Well, it happened. For the first time since the jarring Baltimore-at-Texas disaster from July 8-11th (and the fifth time this season, though that isn't a point of great concern for me), the Rangers have been swept -- albeit by one of the best teams in baseball, while playing on the road with an injury-ravaged lineup. And in spite of that, the Rangers have lost exactly one-half of one game of ground in the division race over the last three days, which should serve as another clear indication that this division is still clinched tightly within their grasp ... but people's concerns aren't mollified quite so easily. More than anything else, they want to know that Texas won't collapse in the post-season, and to some, this three-game sweep signifies a huge red flag.
And, well, it's impossible to render iron-clad assurances to the contrary, but this simply is not the catastrophe that some will purport it to be, and context is one of the main reasons why. On Wednesday afternoon, the Rangers rolled out four players -- Taylor Teagarden (.259), Andres Blanco (.255), Julio Borbon (.286) and Joaquin Arias (.286) -- with season-to-date wOBAs below .290; furthermore, all four are projected to hit at right around replacement level the rest of the way. The logical expectation should be that neither Arias nor Blanco will log any significant playing time in a playoff series, and that Borbon, given the limited usefulness of his bat, will be restricted to late-inning defensive duties. (There's probably a debate to be waged on this point.)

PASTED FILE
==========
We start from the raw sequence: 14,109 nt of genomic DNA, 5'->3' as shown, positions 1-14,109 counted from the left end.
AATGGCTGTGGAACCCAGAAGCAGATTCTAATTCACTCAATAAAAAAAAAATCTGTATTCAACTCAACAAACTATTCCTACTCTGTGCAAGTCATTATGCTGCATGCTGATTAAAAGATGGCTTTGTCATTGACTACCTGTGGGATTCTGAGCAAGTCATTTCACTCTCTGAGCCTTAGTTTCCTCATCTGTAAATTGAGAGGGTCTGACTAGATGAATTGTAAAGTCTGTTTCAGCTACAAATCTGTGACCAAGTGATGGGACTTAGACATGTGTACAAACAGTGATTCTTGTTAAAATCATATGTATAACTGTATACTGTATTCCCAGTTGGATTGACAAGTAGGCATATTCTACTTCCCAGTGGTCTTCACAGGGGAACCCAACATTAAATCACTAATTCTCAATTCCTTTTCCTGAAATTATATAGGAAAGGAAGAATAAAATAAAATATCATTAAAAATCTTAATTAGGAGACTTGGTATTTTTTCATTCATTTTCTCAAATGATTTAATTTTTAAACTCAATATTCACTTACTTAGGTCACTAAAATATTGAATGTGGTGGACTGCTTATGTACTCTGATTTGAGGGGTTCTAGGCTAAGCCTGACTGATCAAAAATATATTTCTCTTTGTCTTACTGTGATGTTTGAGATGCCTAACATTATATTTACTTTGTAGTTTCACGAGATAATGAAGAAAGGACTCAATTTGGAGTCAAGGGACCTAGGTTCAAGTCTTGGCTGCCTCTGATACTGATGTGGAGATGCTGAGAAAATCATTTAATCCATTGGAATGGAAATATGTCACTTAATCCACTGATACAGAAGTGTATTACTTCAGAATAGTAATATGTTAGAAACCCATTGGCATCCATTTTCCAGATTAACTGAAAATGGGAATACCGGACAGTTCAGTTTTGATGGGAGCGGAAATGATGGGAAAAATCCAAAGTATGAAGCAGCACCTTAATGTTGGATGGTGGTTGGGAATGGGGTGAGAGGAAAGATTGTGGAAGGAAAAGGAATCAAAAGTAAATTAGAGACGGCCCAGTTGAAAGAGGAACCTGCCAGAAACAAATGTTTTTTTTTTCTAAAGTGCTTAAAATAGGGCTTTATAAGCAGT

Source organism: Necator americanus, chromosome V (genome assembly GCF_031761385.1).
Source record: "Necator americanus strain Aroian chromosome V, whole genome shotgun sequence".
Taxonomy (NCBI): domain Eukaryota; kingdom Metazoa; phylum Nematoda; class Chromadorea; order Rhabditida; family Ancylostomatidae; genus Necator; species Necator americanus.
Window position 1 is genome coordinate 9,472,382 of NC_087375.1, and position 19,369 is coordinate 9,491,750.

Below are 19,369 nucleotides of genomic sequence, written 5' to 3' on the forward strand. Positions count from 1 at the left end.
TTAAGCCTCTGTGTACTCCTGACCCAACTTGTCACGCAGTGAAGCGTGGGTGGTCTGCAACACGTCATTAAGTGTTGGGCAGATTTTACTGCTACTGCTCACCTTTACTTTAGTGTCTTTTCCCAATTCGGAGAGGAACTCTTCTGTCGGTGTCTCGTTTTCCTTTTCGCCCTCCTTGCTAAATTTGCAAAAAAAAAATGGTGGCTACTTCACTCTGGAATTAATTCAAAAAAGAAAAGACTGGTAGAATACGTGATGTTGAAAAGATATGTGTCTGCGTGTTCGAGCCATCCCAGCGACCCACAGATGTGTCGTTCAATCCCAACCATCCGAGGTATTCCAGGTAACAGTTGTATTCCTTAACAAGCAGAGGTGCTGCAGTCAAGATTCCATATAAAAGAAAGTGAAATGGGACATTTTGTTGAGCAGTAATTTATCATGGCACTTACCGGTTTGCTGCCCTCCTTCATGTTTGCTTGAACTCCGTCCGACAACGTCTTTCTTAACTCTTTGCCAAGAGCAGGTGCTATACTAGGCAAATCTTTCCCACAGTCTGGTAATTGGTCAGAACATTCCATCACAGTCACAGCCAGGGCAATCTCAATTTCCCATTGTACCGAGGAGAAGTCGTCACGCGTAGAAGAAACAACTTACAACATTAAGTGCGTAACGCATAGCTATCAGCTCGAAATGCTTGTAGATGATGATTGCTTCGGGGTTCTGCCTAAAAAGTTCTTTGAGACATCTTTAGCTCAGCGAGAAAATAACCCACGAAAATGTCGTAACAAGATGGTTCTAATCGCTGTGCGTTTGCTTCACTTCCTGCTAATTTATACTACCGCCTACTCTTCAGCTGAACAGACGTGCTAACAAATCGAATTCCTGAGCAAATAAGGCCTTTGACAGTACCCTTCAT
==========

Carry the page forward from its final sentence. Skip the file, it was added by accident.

"But the starting pitching sucked in Tampa Bay!", you grumble. And yes, it would be easy to draw such a conclusion from the average performance (5.0 IP, 5 ER) of Cliff Lee, Tommy Hunter and Derek Holland in this series, but Hunter was pitching in an apparently weakened state (residual effects from his short but violent bout of stomach flu), Holland hadn't pitched well since concluding his rehab assignment at Triple-A Oklahoma City, and Lee was victimized by one of the more brain-dead defensive innings in recent memory, hemorrhaging the bulk of his six earned runs during that inning but still managing to compile 10 strikeouts to just a single walk. It's also entirely possible that Hunter -- and certainly not Holland -- doesn't make any post-season starts, depending on series game schedules/durations.
But perhaps most significantly (and I hate to keep drilling this home, but it's important), the Rangers continue to match up well with the best American League teams where the most consistent indicators of post-season success are concerned: team strikeout rate, team defensive runs above average, and closer dominance. While it appears the Rays are the runaway favorites from a defensive standpoint (and that's not a knock on the Rangers so much as it is complimentary of Tampa Bay), one could reasonably argue that there is little separation between Rays closer Rafael Soriano and Neftali Feliz, and the Rangers are extremely potent strikeout-wise, boasting two starters -- Cliff Lee (7.99 K/9) and Colby Lewis (9.10 K/9) with well above-average strikeout rates and no fewer than four late-inning relievers with sparkling strikeout rates.
I sometimes wonder if such apprehension is prevalent in other fan bases, or if the fact that the Rangers have exactly one playoff win in their nearly 40-year franchise history amplifies our uneasiness -- even when the Rangers are on the brink of turning in one of their most special seasons ever. I don't have a good answer to that, but here's what I do know: the offense will get better, the defense will remain steadily good, and the pitching staff will, in all likelihood, remain an enormous October threat. Perhaps the time will come when panic of some sort is warranted (and I sincerely hope that doesn't prove to be the case), but right now is definitely and emphatically not the time for it.